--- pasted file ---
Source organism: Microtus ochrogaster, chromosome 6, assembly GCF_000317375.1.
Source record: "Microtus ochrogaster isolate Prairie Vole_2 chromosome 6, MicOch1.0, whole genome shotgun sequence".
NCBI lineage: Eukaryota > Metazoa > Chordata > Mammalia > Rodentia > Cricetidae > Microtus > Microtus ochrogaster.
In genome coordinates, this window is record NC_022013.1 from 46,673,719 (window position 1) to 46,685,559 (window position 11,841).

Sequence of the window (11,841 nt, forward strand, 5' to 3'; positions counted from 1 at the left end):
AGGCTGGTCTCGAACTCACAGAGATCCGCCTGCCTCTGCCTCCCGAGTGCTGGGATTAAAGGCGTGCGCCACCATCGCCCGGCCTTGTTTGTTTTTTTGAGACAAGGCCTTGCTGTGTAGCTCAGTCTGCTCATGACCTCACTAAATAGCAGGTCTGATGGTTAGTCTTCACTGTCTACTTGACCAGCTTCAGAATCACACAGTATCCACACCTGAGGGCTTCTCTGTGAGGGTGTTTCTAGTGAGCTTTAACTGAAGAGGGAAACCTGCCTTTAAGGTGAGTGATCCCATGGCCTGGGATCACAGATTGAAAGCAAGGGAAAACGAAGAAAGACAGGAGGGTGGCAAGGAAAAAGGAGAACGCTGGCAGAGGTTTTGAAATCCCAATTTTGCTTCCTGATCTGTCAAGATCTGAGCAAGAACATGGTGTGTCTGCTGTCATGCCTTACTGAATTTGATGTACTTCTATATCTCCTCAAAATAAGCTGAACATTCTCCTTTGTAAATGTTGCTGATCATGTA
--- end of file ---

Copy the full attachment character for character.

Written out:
Source organism: Microtus ochrogaster, chromosome 6, assembly GCF_000317375.1.
Source record: "Microtus ochrogaster isolate Prairie Vole_2 chromosome 6, MicOch1.0, whole genome shotgun sequence".
NCBI lineage: Eukaryota > Metazoa > Chordata > Mammalia > Rodentia > Cricetidae > Microtus > Microtus ochrogaster.
In genome coordinates, this window is record NC_022013.1 from 46,673,719 (window position 1) to 46,685,559 (window position 11,841).

Sequence of the window (11,841 nt, forward strand, 5' to 3'; positions counted from 1 at the left end):
AGGCTGGTCTCGAACTCACAGAGATCCGCCTGCCTCTGCCTCCCGAGTGCTGGGATTAAAGGCGTGCGCCACCATCGCCCGGCCTTGTTTGTTTTTTTGAGACAAGGCCTTGCTGTGTAGCTCAGTCTGCTCATGACCTCACTAAATAGCAGGTCTGATGGTTAGTCTTCACTGTCTACTTGACCAGCTTCAGAATCACACAGTATCCACACCTGAGGGCTTCTCTGTGAGGGTGTTTCTAGTGAGCTTTAACTGAAGAGGGAAACCTGCCTTTAAGGTGAGTGATCCCATGGCCTGGGATCACAGATTGAAAGCAAGGGAAAACGAAGAAAGACAGGAGGGTGGCAAGGAAAAAGGAGAACGCTGGCAGAGGTTTTGAAATCCCAATTTTGCTTCCTGATCTGTCAAGATCTGAGCAAGAACATGGTGTGTCTGCTGTCATGCCTTACTGAATTTGATGTACTTCTATATCTCCTCAAAATAAGCTGAACATTCTCCTTTGTAAATGTTGCTGATCATGTA